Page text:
It's one of the most commonly used thickeners and emulsion stabilizers. If the product is too runny, a little xanthan gum will make it more gel-like. Used alone, it can make the formula sticky and it is a good team player so it is usually combined with other thickeners and so-called rheology modifiers (helper ingredients that adjust the flow and thus the feel of the formula). The typical use level of Xantha Gum is below 1%, it is usually in the 0.1-0.5% range.
Btw, Xanthan gum is all natural, a chain of sugar molecules (polysaccharide) produced from individual sugar molecules (glucose and sucrose) via fermentation. It’s approved by Ecocert and also used in the food industry (E415).
A not-very-interesting helper ingredient that is used as an emulsifier and/or surfactant. Comes from a coconut oil derived fatty alcohol, lauryl alcohol.
A chelating agent that helps to preserve cosmetic products by neutralizing the metal ions (especially iron) in the formula (that usually get into there from water). Its special thing is that it also acts as a biostatic and fungistatic agent and remains active even at high pH.
It is often coupled with antimicrobial glycols (such as propanediol) to create a "preservative free preservative system" for cosmetic products.
Super common little helper ingredient that helps products to remain nice and stable for a longer time. It does so by neutralizing the metal ions in the formula (that usually get into there from water) that would otherwise cause some not so nice changes.
It's a type of glycol that - according to the manufacturer - is an extremely good replacement for other glycols like propylene or butylene glycol. Its main job is to be a solvent, but it has also very good antimicrobial properties and acts as a true preservative booster. Also helps with skin hydration without stickiness or tacky feel.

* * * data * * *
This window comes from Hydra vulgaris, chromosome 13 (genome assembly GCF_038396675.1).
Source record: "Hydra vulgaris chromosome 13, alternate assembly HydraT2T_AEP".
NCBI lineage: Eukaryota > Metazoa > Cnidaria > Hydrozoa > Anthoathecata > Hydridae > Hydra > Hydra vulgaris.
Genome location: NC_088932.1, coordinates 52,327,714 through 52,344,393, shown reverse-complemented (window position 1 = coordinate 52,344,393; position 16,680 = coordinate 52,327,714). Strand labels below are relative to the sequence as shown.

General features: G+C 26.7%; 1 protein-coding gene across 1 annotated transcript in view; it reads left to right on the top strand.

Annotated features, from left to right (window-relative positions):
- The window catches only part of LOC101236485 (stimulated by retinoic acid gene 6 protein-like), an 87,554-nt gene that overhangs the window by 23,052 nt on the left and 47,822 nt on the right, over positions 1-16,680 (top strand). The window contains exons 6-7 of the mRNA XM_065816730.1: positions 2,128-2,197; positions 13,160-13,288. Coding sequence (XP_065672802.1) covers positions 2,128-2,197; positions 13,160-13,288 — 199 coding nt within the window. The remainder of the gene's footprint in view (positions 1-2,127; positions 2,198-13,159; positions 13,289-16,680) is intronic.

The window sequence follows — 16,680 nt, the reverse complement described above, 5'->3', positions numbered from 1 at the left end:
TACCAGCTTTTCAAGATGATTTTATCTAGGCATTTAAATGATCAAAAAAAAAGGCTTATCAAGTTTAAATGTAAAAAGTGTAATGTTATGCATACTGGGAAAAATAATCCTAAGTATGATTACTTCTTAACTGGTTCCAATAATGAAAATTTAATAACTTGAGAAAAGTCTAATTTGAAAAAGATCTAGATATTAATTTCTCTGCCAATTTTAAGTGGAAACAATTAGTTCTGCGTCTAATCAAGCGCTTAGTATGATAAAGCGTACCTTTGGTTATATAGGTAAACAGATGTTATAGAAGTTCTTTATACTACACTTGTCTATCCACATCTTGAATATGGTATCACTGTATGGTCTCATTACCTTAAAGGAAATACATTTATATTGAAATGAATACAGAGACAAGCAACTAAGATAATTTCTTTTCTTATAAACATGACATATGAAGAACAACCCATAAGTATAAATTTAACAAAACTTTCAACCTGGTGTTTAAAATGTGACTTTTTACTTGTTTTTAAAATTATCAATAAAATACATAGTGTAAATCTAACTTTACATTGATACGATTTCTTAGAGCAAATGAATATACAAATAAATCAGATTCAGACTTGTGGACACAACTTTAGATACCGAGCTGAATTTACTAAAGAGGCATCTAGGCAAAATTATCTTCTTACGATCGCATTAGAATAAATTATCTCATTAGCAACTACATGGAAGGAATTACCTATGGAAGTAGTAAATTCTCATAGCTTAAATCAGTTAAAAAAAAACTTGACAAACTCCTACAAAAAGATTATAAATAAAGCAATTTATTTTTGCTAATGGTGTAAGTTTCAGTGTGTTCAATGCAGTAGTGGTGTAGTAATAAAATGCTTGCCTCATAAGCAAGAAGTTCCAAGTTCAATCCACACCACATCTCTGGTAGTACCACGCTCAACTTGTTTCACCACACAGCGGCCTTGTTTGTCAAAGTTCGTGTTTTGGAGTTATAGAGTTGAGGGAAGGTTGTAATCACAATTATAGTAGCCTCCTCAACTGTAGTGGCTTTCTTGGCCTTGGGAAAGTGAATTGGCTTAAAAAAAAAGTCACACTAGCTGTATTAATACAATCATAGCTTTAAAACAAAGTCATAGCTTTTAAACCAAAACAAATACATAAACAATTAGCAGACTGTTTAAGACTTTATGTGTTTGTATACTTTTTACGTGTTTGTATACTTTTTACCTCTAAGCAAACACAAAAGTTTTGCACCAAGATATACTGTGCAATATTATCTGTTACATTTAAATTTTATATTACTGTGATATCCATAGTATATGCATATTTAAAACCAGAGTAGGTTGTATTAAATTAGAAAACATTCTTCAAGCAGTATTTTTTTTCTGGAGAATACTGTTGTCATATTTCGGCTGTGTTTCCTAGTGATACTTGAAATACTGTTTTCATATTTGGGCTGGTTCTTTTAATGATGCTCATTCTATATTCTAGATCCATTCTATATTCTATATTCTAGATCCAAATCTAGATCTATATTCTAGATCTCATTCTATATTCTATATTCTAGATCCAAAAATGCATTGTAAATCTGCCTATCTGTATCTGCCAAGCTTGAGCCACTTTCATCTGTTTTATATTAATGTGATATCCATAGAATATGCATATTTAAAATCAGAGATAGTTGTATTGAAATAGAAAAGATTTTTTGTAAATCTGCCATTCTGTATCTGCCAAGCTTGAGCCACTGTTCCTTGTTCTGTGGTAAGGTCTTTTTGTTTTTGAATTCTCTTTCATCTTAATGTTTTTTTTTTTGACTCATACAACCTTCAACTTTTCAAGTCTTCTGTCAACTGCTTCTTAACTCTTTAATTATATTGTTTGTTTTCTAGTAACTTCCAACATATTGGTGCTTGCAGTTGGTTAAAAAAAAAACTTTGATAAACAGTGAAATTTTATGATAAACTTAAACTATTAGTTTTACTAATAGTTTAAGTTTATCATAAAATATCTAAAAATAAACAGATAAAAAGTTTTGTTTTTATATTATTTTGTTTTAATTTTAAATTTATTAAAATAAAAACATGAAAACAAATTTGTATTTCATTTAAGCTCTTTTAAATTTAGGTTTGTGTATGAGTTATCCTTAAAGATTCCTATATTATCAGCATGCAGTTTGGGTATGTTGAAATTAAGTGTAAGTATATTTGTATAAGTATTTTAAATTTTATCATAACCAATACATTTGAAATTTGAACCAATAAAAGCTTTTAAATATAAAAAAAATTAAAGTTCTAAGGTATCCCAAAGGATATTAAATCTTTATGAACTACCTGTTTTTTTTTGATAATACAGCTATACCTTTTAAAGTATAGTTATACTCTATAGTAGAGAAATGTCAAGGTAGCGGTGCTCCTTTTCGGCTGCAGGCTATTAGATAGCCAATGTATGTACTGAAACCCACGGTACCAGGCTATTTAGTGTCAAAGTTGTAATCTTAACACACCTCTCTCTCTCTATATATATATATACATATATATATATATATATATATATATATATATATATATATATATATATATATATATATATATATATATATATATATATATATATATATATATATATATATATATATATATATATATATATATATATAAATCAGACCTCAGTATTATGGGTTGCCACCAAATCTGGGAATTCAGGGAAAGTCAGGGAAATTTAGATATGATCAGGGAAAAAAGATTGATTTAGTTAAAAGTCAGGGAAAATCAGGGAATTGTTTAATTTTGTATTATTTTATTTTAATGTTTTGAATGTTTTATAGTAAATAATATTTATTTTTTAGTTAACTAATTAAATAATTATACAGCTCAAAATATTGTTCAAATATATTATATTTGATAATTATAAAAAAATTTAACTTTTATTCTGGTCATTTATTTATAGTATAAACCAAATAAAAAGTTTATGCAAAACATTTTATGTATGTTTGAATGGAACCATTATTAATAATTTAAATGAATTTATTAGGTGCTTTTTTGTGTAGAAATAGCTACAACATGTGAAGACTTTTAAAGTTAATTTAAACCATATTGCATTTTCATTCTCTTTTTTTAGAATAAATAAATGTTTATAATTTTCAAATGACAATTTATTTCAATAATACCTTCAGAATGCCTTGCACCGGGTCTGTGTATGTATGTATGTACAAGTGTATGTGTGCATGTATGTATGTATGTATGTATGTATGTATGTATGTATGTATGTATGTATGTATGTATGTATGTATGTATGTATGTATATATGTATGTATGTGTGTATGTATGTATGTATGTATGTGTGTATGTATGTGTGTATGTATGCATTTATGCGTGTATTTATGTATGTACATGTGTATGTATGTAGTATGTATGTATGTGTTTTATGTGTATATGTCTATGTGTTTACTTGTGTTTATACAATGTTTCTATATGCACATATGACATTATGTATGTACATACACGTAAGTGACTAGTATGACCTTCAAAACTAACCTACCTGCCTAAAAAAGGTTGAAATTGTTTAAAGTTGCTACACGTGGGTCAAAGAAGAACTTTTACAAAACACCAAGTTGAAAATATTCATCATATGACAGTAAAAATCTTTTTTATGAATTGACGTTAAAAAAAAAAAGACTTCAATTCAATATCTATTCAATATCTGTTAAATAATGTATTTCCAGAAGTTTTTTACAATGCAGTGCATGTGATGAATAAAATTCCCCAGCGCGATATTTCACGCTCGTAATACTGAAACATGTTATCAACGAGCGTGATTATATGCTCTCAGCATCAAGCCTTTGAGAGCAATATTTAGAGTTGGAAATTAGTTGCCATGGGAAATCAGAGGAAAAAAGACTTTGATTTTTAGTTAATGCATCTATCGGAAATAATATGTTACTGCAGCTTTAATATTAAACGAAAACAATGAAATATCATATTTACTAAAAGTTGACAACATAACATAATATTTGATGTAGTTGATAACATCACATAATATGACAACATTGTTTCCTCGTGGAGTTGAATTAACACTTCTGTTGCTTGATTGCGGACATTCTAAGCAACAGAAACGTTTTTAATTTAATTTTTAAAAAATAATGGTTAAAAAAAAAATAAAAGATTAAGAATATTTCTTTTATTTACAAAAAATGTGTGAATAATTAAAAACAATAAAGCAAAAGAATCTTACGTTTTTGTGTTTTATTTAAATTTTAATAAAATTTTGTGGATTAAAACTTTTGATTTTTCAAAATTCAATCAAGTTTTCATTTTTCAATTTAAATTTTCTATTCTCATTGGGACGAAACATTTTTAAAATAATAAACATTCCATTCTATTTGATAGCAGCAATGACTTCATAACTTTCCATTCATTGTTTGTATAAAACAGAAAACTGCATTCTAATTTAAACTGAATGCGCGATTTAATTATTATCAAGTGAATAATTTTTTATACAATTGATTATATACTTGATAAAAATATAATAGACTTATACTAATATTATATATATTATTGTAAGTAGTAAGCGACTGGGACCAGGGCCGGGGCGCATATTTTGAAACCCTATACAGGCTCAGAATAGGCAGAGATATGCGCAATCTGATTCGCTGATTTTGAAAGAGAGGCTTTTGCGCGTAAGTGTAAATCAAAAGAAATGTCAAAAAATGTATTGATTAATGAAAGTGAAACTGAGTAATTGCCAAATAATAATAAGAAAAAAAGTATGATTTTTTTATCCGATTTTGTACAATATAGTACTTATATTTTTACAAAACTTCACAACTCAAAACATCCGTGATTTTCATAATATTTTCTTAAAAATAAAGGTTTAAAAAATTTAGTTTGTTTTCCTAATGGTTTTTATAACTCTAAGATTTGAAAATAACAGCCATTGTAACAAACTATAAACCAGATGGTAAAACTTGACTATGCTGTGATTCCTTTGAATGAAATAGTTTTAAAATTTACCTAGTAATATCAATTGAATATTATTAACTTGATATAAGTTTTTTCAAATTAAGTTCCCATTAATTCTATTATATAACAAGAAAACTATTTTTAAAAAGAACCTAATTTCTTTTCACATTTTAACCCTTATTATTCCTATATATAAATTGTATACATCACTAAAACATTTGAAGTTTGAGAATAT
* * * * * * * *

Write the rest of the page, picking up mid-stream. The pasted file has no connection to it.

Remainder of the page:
A super common and cheap fragrance ingredient. It's in many plants, e.g. rosemary, eucalyptus, lavender, lemongrass, peppermint and it's the main component (about 50-90%) of the peel oil of citrus fruits.
It does smell nice but the problem is that it oxidizes on air exposure and the resulting stuff is not good for the skin. Oxidized limonene can cause allergic contact dermatitis and counts as a frequent skin sensitizer.
Limonene's nr1 function is definitely being a fragrance component, but there are several studies showing that it's also a penetration enhancer, mainly for oil-loving components.
All in all, limonene has some pros and cons, but - especially if your skin is sensitive - the cons probably outweigh the pros.
Linalool is a super common fragrance ingredient. It’s kind of everywhere - both in plants and in cosmetic products. It’s part of 200 natural oils including lavender, ylang-ylang, bergamot, jasmine, geranium and it can be found in 90-95% of prestige perfumes on the market.
The problem with linalool is, that just like limonene it oxidises on air exposure and becomes allergenic. That’s why a product containing linalool that has been opened for several months is more likely to be allergenic than a fresh one.
A study made in the UK with 483 people tested the allergic reaction to 3% oxidised linalool and 2.3% had positive test results.
A common fragrance ingredient that has a nice floral scent and also goes by the name Lilial. It’s one of the “EU 26 fragrances” that has to be labelled separately (and cannot be simply included in the term “fragrance/perfume” on the label) because of allergen potential. Best to avoid if your skin is sensitive.
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|what‑it‑does||emollient | perfuming|
|what‑it‑does||skin-identical ingredient | moisturizer/humectant | perfuming | solvent | viscosity controlling|
|irritancy, com.||0, 0|
|irritancy, com.||1, 0|
|what‑it‑does||emollient | viscosity controlling | emulsifying | surfactant/cleansing|
|irritancy, com.||2, 2|
|irritancy, com.||0, 4|
|what‑it‑does||emollient | emulsifying | viscosity controlling | surfactant/cleansing|
|irritancy, com.||2, 2|
|what‑it‑does||emulsifying | surfactant/cleansing|
|what‑it‑does||emollient | viscosity controlling|
|what‑it‑does||exfoliant | buffering|
|what‑it‑does||emollient | viscosity controlling | solvent|
|irritancy, com.||0, 0|
|what‑it‑does||viscosity controlling | emulsifying | surfactant/cleansing|
|what‑it‑does||emulsifying | surfactant/cleansing|
|what‑it‑does||chelating | viscosity controlling|
|what‑it‑does||perfuming | solvent|